Time to knock out a few more. …
Q: I know you hate the expansion deal, but for some of us, this is the only hope that UW could ever play for a national championship ever again. Winning the Pac-10 wasn’t enough for UCLA in 1998, UW in 2000, Oregon in 2001, or USC in 2003, 2006, or 2007. And it probably won’t ever be enough now that Colorado/Utah are the only new members. But my question is this: If the Big 12 TV rights are going to be so lucrative and renegotiated behind closed doors with all the other people who are out to screw the Pac-10, then what is the new Pac-10 deal going to be worth? If Iowa State and Missouri and them stand to make $14-17M/team, why is the new Pac-10 deal only going to be worth $10M/team? Per conference, the Big 12 is still worth more? How is this possible? Why doesn’t anyone want the Pac-10 on its network?
A: First off, a lot of assumptions there. For starters, I don’t really “hate” expansion. I just always felt that for the average fan — which is all I consider myself — I’m not sure there’s all that much great about it. I understand completely why the ADs want to do it — all that money. But as a fan, I think I’d rather they just stayed put (though I also think the expansion issue is far from done and the Pac-12 may be a pretty temporary way station en route to the mega conference idea that was at the heart of much of this to begin with, so if you hate this new alignment, just wait a few years.)
As for Pac-10 teams not having a chance to win a national title, not sure having to now play a conference title game improves the odds any. USC was a play away from winning at least a share of three straight national titles just a few years ago. It can obviously be done.
As for the money, I think Pac-10 schools will get in the $15-17 million range — those are the numbers I consistely hear — so I think the Pac-10 deal will be competitive with the others. There are plenty of networks that want the Pac-10 — right now it’s all over FSN, ABC, ESPN and Versus, Just about every single Pac-10 football game has been on TV the last few years as it is —- UW hasn’t been off live TV since 2006. I don’t think being on TV is the issue but maximizing the dollars from those appearances. That’s what expansion is supposed to rectify. If it does that, those who made the decisions will consider it a success regardless of anything else that happens.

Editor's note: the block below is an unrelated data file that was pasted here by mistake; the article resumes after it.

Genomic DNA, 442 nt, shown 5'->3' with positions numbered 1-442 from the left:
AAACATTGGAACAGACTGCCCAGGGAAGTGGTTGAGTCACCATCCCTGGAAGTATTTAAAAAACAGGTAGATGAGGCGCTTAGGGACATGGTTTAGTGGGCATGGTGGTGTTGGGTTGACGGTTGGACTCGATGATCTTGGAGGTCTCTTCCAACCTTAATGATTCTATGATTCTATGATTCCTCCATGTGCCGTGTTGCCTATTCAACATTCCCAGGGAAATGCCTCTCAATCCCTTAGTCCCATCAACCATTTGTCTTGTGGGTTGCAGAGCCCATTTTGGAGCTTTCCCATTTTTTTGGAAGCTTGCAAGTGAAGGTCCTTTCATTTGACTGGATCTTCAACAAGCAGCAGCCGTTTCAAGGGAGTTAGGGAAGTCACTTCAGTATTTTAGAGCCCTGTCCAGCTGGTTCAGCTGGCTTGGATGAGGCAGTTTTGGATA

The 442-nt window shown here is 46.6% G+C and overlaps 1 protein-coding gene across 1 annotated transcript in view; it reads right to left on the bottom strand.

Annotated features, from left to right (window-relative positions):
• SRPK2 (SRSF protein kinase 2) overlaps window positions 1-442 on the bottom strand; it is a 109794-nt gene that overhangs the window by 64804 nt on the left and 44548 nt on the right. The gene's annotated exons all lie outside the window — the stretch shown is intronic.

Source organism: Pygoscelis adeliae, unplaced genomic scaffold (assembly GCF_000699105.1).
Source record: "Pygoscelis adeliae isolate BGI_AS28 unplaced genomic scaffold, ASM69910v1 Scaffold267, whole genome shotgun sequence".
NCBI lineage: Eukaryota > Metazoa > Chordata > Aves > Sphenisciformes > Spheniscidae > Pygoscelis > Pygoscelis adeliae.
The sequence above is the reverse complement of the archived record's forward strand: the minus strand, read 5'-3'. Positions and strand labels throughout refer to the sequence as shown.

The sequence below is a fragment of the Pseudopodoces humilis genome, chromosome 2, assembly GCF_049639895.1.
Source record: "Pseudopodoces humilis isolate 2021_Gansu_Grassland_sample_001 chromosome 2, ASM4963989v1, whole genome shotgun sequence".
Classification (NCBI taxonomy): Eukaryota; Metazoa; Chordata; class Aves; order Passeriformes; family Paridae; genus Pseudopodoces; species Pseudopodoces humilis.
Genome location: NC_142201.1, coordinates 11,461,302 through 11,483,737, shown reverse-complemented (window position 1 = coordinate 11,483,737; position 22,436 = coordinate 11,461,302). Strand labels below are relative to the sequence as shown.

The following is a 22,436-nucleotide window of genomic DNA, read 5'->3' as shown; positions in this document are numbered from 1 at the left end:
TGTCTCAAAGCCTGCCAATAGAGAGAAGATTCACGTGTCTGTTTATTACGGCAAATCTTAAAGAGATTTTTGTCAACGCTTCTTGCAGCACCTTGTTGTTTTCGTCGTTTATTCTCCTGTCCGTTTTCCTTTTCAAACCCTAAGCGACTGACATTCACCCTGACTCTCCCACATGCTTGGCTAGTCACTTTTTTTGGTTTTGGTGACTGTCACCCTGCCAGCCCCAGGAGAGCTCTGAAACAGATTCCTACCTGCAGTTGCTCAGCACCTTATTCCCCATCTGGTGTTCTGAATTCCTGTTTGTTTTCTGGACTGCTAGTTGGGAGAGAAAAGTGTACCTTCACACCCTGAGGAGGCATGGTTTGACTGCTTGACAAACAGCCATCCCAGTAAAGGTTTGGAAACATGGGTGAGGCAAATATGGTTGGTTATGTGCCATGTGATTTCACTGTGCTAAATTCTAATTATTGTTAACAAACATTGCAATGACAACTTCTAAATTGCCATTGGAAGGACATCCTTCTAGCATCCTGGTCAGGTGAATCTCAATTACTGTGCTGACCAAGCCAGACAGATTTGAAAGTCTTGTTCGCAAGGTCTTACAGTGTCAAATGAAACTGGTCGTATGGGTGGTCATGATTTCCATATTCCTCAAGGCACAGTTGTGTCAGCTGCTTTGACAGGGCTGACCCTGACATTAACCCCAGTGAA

Q: Given the sanctions on USC, would they still be Pac-10 champions if they go undefeated next year? Or would the Pac-10 champion be whoever has the best record, not named USC (assuming they don’t appeal the sanctions). Second, if USC has the best record, does the second-place team automatically go to the Rose Bowl, or would the Rose Bowl have their choice (like if the PAC10 champion is playing in a national title
A: My understanding is USC would basically be declared ineligible to win the title from the outset, so it would be as if the Trojans don’t even exist — for the purposes of the “official” standings there would be just nine teams that count. Whoever is at the top of those standings would go to the Rose Bowl (or BCS title game, depending on how it works out). Obviously, everyone would keep standings that would also include USC to keep track of how everything goes. And I guess the Trojans could print up T-shirts that say Pac-10 champs and all that if they were to go undefeated or something. But the official champ would be the non-USC team that finishes with the best record.
Q: Goal-line offense last year cost UW some games. What was the Huskies’ conversion ratio in the red zone for 2009 season? I mean, for the total number of times the offense moved the ball into the red zone, and benefited from a turnover in the red zone, how many percent of times did they score. Of the scores, what percent were touchdowns vs. field goals?
A: This is one of those things that I think when you follow just one team with all your heart, and agonize over every failure, that you can think certain things are worse than they really are.
The reality is that UW was actually pretty good in the red zone last season, scoring on 36-42 drives inside the 20 overall (86 percent) and scoring touchdowns 22 times (52 percent). The former number was tied for 29th in the country and third in the Pac-10, so the Huskies did a pretty good job of at least getting something when they got into the red zone last season.
The problem was having to settle for a few too many field goals. UW’s 22 red-zone TDs was tied for seventh in the Pac-10, ahead of only Washington State and UCLA. And obviously there were a few real notable failures, seemingly all coming against Notre Dame (actually, there was officially just one red-zone failure against the Irish).
The coaches are obviously as aware of some of these issues as are the fans, and as I wrote last week, one way they are addressing the problem is by tweaking the off-season conditioning program to emphasize adding lower-body strength to become more explosive off the ball.
All for now.